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29 Nov 2017

Former Labour councillor was benefit thief

An ex-Labour council leader who was secretly filmed building a shed on his allotment while claiming he could walk 'zero metres for zero minutes' has been spared prison.

A judge told Robert Woodbridge that his position as an ex-councillor meant he was 'not your average benefit fraudster' and that he had betrayed the people he once represented.

The 59-year-old, of Kent, received disability living allowance after he stated his pain from inflammatory arthritis was so extreme he needed care seven days a week, could not venture out alone, and even struggled to use a TV remote control.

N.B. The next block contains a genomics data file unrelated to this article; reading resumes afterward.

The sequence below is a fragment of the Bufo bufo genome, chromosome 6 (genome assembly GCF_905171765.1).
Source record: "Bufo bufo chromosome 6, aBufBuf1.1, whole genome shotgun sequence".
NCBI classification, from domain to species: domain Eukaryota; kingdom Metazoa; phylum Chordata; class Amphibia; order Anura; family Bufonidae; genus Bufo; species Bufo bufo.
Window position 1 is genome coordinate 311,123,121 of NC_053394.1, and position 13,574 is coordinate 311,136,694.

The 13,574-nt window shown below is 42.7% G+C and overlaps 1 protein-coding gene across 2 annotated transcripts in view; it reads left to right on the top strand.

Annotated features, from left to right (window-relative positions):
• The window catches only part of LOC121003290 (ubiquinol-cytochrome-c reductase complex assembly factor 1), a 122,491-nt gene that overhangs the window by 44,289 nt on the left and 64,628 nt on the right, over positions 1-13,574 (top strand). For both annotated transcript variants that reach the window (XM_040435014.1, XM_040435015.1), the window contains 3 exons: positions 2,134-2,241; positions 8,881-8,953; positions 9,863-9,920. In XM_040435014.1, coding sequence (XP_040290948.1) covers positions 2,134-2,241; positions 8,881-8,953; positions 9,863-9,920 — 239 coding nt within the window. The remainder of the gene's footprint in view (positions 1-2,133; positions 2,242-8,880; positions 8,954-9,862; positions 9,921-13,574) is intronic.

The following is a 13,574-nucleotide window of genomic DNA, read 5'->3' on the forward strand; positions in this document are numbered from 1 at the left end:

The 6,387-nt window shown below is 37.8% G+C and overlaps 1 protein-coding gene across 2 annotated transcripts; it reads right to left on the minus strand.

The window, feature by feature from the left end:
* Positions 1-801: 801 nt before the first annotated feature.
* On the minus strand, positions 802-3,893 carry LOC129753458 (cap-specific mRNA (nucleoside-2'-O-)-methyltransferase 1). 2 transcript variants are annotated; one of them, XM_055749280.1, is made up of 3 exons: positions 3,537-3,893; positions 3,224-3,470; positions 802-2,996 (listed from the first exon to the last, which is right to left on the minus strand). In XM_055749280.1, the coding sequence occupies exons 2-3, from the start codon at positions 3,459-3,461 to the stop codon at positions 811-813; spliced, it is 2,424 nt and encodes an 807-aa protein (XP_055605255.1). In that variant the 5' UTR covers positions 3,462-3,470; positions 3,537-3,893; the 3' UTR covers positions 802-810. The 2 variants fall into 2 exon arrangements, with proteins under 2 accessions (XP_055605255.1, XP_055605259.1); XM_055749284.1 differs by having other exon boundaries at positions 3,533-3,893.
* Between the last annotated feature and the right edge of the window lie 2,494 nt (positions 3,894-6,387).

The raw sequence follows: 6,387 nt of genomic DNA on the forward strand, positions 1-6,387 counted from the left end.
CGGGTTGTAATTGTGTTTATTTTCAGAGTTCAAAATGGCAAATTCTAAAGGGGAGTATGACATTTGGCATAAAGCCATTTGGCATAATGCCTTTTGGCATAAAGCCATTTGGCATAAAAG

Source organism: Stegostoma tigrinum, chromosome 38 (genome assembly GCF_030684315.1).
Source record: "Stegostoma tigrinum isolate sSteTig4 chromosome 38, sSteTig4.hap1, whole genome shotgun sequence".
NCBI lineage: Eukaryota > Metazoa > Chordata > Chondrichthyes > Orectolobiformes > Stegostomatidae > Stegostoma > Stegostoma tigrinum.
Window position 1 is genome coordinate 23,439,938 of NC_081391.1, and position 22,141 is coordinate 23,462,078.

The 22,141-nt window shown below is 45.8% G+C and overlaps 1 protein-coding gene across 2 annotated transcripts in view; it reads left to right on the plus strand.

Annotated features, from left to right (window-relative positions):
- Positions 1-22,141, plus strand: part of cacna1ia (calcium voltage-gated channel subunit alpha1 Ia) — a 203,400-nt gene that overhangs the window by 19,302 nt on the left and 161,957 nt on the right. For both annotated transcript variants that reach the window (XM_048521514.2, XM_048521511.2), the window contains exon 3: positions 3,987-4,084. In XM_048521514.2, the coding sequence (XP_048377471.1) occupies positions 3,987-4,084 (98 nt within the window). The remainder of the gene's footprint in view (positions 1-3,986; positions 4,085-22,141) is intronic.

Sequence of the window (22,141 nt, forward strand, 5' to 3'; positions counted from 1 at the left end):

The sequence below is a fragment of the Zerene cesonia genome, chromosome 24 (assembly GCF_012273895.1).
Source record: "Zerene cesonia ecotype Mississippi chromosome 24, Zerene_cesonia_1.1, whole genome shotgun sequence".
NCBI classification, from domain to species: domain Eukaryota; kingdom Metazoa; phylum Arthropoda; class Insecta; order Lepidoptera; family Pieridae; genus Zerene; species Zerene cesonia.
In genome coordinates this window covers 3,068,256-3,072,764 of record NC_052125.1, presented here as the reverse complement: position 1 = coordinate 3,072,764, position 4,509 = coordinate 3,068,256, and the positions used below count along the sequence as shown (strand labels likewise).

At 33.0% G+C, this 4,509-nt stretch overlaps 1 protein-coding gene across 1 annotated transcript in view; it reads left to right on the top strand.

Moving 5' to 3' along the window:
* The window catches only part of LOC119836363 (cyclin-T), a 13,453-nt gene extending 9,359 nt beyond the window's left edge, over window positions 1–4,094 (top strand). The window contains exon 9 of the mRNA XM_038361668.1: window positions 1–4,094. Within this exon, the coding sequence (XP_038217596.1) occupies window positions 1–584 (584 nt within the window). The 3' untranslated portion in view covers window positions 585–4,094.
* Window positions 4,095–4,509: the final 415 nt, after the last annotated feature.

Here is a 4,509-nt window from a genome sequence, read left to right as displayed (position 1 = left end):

But with the help of surveillance work by the Department of Work and Pensions, a jury took just 20 minutes to see through his lies.

The undercover footage revealed Woodbridge was not only able to stroll around his neighbourhood, but also push a wheelbarrow on his allotment and saw wood for his shed.

He was also filmed comfortably pulling a vehicle trailer around a parked car and onto his driveway, despite telling the Department of Work and Pensions (DWP) he would 'stumble and trip six out of seven days'.

The married father of two was seen walking to and from his vehicle on numerous occasions outside his house, always with a walking stick in one hand but carrying shopping bags, fold-up camping chairs, water containers, a cool box and broom.

Woodbridge also enjoyed strolls along roads and up and down flights of steps, with one solo walk lasting 230 metres.

He denied being a benefits cheat, telling a court the DWP officers had filmed him on 'good days' when he 'overdosed' on painkillers.